Arbour wasn’t afraid to go to extremes to push her point to the limit. She decorated her video with hilarious hand motions and colorful storytelling and lit a spark in a potentially somber and, in many cases, unrelatable discussion. Arbour and I share the opinion that it’s totally okay to be #bodypositive when you have a #healthybody, but an unhealthy body is not to be #celebrated.
Obviously, some parts of “Dear Fat People” were incredibly exaggerated and offensive, namely her narration of her escapade in the airport, but her motive was clearly to gain attention. And it worked. At the time of this writing, “Dear Fat People” has over 7.5 million views.
While opinions on Arbour differ, no one can argue that her explicit and assertive tactics helped her to spread her message throughout the media platform and inspired people to directly face the problem of obesity that plagues our world today, in whichever way they see fit.
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Should Teachers Have Guns?

Noah Brown ‘18

On November 1, gunfire erupted on the campus of North Carolina’s Winston-Salem State University, killing one student and injuring another.
Just 10 days earlier, a shooting at Tennessee State University left one person dead and two others injured.
Almost two weeks before the Tennessee State shooting, on October 9, two people died and four were wounded in two separate and unrelated attacks on Texas Southern University and Northern Arizona University’s campuses.
With so many shootings occurring on school campuses, a frequent response among second amendment advocates is that arming teachers is key in curtailing the amount and severity of these shootings.
The topic of guns in school – specifically arming teachers – is, however, by no means a simple question. Although most GOA students and faculty agreed teachers should not be permitted to carry firearms on campus, the debate was livelier and more nuanced than most would think.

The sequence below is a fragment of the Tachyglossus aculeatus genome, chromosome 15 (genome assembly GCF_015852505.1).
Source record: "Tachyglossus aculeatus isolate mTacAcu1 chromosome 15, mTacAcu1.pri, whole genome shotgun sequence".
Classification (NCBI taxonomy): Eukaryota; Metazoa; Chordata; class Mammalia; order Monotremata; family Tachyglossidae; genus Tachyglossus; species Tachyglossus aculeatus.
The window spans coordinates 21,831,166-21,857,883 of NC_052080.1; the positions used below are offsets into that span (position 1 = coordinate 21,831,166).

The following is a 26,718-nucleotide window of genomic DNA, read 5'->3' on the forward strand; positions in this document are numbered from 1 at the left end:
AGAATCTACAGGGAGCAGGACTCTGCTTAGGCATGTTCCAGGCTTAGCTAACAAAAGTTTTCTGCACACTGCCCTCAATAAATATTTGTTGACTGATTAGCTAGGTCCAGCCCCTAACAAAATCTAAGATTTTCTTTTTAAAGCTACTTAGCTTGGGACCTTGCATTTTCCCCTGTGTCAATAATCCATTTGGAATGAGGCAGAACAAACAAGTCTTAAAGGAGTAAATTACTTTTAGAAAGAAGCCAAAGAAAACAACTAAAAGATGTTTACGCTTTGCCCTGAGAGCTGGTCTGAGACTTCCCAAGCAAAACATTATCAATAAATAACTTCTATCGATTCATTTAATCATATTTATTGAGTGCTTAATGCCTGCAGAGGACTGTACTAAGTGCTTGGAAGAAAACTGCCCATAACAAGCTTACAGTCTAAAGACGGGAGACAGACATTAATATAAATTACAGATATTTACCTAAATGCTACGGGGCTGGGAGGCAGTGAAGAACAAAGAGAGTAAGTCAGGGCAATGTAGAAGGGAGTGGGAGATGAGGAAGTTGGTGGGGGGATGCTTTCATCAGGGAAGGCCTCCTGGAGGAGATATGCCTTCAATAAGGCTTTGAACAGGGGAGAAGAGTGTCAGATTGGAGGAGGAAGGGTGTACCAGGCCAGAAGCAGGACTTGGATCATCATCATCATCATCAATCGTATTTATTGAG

The initial reaction among students and teachers was to question why anyone would think it a good idea for a high school teacher to have a gun.
“I don’t want to put 50 guns in a school,” said Dr. Kelmanovich. “The fewer guns the better.”
Others added that the risk of a murder under this policy is higher than the risk of a murder by an actual intruder.
Students also worried that if teachers carried guns, a student could simply take one.
“Once you put guns into a school, they’re in the school,” said sophomore Eran Shapiro. “You can’t ensure they stay in the hands of the teachers.”
History teacher Mr. Zelenka agreed, saying that, “If I’m at a water fountain, you think I’m paying attention?
“There are dozens of opportunities a day for a shooter to take a gun from a teacher.”
Another critical component to the debate is how guns on campus would affect GOA’s current security measures. To my surprise, most did not feel that arming teachers would make the school more secure.
“Security is important and we take it seriously at our school,” said Head of School Mr. Shapiro, “[but] I don’t believe that having armed teachers would make us safer.”
Understandably, many teachers were uncomfortable with the idea that they would be acting both as security guards and as teachers.
Director of Israel Education Rabbi Kallush, for example, noted that when she was a tour guide in Israel, she had someone else guarding the group.
“I couldn’t focus on leading and safety,” she said. “I had my job and the guard had his.”
Likewise, Mr. Shapiro stated, “I want our teachers to teach and the security guards to keep us safe.”
The dynamic between students and teachers would also certainly be affected on a smaller scale than what security tends to handle: inside the classroom. Students said that they would have to trust the teachers a lot more than they already have to, which could distract students and make them uncomfortable. Many teachers believed that they, too, would be distracted by the responsibility of carrying a gun, and that guns would create a barrier between teachers and students.
“[Having guns] imposes danger,” said Mr. Zelenka. “It makes students think, ‘My teacher needs to have a gun. That’s the world I’m living in today.’”
Zelenka’s colleague, Mr. Stern, however, disagreed.
“At first it would be distracting,” he said, “but I would just ignore it after a time and I think students would too.”
Mr. Stern certainly isn’t alone. In fact, Math teacher Mr. Laks took it a few steps further, stating that if teachers were properly trained, knew how to treat a weapon, and took proper safety precautions, he would support the option of arming teachers.
He does concede, however, that such conditions are difficult to implement and that if even one teacher slipped up, it would compromise the entire policy. He realizes that there are many factors to consider when bringing guns into schools and that it may not be the right decision for every institution.
The idea of arming teachers would theoretically increase the safety of the school, but in practice it provides too many opportunities for a potential attacker to gain possession of a gun. Like many at GOA, I support the the idea of “the fewer guns the better.”